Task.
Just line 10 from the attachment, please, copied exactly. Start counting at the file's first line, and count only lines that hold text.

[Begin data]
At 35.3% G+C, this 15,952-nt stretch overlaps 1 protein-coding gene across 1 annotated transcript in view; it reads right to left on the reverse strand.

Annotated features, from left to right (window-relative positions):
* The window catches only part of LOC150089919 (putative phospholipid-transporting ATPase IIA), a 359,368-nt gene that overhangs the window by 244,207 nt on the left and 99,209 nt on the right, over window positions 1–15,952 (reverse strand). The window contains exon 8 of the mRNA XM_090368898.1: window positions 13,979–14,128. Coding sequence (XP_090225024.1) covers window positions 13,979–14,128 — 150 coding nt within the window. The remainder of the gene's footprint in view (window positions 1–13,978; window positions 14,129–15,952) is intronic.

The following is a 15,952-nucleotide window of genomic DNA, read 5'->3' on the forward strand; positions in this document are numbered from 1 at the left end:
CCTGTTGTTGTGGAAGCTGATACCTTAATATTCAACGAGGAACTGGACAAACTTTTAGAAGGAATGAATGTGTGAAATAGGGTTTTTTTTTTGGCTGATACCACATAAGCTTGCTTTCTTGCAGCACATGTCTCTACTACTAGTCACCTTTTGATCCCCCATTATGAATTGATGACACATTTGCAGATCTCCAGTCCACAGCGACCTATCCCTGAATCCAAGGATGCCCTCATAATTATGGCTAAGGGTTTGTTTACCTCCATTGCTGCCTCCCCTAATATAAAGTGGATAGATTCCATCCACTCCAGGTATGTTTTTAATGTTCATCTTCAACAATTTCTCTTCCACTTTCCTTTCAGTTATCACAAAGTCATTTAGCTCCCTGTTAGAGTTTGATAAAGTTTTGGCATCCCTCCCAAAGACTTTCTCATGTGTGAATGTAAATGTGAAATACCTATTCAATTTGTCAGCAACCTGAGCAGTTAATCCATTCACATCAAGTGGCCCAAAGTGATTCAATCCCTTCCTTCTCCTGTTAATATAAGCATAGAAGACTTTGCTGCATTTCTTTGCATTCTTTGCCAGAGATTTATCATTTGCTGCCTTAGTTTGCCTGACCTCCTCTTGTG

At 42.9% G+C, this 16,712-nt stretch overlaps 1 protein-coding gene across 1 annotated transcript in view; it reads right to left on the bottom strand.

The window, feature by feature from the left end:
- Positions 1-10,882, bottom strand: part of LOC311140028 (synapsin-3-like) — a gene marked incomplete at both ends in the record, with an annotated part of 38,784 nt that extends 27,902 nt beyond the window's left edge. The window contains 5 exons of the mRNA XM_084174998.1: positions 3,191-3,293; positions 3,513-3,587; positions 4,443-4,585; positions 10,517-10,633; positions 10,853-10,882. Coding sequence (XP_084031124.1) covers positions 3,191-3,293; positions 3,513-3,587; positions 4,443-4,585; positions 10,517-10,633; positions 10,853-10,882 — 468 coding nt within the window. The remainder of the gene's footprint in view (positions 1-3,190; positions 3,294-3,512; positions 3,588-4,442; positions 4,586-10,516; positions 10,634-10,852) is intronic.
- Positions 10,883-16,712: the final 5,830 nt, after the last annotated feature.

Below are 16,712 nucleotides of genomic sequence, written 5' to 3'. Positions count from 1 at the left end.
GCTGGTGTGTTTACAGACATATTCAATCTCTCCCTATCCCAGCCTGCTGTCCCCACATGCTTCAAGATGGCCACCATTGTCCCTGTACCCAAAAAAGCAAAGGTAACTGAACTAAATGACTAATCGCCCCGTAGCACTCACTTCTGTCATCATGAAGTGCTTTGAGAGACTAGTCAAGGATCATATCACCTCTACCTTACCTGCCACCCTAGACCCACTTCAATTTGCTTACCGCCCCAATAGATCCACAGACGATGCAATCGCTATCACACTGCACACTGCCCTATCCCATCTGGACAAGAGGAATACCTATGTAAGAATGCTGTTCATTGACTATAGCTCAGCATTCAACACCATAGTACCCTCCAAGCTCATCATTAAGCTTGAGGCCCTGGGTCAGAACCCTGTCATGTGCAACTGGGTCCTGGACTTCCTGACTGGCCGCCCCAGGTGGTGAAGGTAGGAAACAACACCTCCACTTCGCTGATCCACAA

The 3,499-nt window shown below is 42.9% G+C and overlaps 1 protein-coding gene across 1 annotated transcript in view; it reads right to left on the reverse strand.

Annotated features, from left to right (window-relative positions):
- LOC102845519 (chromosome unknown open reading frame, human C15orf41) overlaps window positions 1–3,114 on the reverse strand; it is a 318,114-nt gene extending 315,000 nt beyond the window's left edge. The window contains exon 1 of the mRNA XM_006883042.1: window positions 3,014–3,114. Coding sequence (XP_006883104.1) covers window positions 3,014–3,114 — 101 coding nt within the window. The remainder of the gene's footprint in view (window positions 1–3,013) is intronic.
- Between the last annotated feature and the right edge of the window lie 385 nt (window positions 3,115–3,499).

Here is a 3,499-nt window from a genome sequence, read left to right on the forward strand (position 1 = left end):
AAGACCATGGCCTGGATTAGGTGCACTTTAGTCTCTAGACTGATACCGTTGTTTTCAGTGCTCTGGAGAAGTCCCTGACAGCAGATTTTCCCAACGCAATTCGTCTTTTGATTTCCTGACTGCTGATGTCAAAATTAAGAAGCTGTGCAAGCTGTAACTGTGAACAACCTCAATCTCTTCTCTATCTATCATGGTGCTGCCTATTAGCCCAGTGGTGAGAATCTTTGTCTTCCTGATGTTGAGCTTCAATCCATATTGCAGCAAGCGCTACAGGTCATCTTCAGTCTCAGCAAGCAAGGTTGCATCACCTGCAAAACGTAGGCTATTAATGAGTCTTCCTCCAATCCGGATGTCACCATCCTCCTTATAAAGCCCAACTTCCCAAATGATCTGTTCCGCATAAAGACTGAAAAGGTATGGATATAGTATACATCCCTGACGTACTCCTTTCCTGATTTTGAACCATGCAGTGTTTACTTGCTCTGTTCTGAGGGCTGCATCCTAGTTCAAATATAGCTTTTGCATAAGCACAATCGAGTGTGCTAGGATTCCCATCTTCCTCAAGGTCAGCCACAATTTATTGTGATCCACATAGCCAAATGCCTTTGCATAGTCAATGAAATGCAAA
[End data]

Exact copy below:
Below are 16,712 nucleotides of genomic sequence, written 5' to 3'. Positions count from 1 at the left end.